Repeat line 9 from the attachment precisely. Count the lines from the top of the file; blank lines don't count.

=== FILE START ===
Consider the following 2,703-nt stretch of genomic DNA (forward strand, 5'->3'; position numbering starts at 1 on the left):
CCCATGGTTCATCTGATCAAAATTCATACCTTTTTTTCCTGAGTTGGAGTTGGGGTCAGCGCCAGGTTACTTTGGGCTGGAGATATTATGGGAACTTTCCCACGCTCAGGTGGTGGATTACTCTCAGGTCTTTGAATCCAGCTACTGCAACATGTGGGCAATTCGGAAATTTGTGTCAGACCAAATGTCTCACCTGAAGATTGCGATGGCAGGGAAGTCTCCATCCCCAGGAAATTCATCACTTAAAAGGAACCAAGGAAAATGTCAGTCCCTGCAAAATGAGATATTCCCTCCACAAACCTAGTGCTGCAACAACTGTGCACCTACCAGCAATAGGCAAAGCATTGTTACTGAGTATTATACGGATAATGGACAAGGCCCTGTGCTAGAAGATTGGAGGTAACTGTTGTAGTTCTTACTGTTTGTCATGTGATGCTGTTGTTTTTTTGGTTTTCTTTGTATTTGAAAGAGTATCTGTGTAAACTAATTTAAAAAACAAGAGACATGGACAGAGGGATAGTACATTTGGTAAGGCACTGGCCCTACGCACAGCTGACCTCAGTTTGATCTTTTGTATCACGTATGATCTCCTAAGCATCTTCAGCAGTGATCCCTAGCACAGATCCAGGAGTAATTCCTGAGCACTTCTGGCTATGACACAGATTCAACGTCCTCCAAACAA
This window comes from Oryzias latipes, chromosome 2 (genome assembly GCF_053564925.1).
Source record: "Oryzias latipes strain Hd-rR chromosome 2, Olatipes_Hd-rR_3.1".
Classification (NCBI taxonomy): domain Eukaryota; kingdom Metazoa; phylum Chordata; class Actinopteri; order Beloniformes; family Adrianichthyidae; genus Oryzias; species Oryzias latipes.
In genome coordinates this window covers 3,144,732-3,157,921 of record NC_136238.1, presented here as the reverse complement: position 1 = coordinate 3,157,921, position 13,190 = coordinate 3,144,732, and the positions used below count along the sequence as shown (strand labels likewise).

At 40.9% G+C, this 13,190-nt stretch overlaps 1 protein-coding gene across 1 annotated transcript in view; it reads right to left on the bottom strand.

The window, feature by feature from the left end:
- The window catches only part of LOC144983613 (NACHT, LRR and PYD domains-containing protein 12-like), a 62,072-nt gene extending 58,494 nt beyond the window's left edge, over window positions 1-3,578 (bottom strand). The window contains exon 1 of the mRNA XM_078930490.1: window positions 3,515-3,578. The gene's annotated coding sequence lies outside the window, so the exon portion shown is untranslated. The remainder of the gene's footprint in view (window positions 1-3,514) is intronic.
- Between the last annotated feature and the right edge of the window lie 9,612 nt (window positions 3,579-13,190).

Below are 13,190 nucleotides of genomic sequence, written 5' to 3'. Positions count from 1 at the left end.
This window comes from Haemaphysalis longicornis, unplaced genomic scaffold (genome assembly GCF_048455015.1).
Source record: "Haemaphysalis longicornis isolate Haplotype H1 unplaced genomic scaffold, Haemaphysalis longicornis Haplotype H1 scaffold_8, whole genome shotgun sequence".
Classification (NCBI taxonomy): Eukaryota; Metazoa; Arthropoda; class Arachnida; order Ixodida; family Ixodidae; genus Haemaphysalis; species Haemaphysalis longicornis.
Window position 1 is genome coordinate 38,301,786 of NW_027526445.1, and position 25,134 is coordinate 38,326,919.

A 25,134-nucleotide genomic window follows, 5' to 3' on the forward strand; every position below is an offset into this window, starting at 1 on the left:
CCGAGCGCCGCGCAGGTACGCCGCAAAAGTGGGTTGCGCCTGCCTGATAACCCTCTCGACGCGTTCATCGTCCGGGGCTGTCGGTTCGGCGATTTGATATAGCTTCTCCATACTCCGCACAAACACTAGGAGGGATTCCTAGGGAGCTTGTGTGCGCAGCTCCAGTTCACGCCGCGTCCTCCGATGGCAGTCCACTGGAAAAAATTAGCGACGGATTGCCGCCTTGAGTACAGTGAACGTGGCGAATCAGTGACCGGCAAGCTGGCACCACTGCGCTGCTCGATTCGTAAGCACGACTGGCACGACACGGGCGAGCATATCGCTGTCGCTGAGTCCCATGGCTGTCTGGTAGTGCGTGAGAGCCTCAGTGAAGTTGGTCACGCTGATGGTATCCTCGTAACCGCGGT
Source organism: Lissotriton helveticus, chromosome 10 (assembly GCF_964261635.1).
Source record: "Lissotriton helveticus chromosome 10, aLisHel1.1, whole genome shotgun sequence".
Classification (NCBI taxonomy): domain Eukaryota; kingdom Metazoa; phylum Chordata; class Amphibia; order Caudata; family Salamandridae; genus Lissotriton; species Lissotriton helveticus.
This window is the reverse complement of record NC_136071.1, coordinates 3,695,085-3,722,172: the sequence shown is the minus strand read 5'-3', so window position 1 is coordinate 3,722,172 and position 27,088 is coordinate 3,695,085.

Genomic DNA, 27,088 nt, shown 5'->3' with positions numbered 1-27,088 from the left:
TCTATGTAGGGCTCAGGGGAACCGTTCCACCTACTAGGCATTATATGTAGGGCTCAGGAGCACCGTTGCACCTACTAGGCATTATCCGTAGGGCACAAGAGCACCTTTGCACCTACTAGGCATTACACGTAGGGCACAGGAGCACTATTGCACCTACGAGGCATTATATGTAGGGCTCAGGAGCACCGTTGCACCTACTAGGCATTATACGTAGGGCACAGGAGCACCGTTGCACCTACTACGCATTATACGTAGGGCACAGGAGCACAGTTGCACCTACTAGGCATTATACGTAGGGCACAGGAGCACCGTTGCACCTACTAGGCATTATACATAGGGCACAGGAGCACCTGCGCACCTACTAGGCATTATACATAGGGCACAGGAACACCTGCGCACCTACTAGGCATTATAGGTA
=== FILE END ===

- The window catches only part of LOC144983613 (NACHT, LRR and PYD domains-containing protein 12-like), a 62,072-nt gene extending 58,494 nt beyond the window's left edge, over window positions 1-3,578 (bottom strand). The window contains exon 1 of the mRNA XM_078930490.1: window positions 3,515-3,578. The gene's annotated coding sequence lies outside the window, so the exon portion shown is untranslated. The remainder of the gene's footprint in view (window positions 1-3,514) is intronic.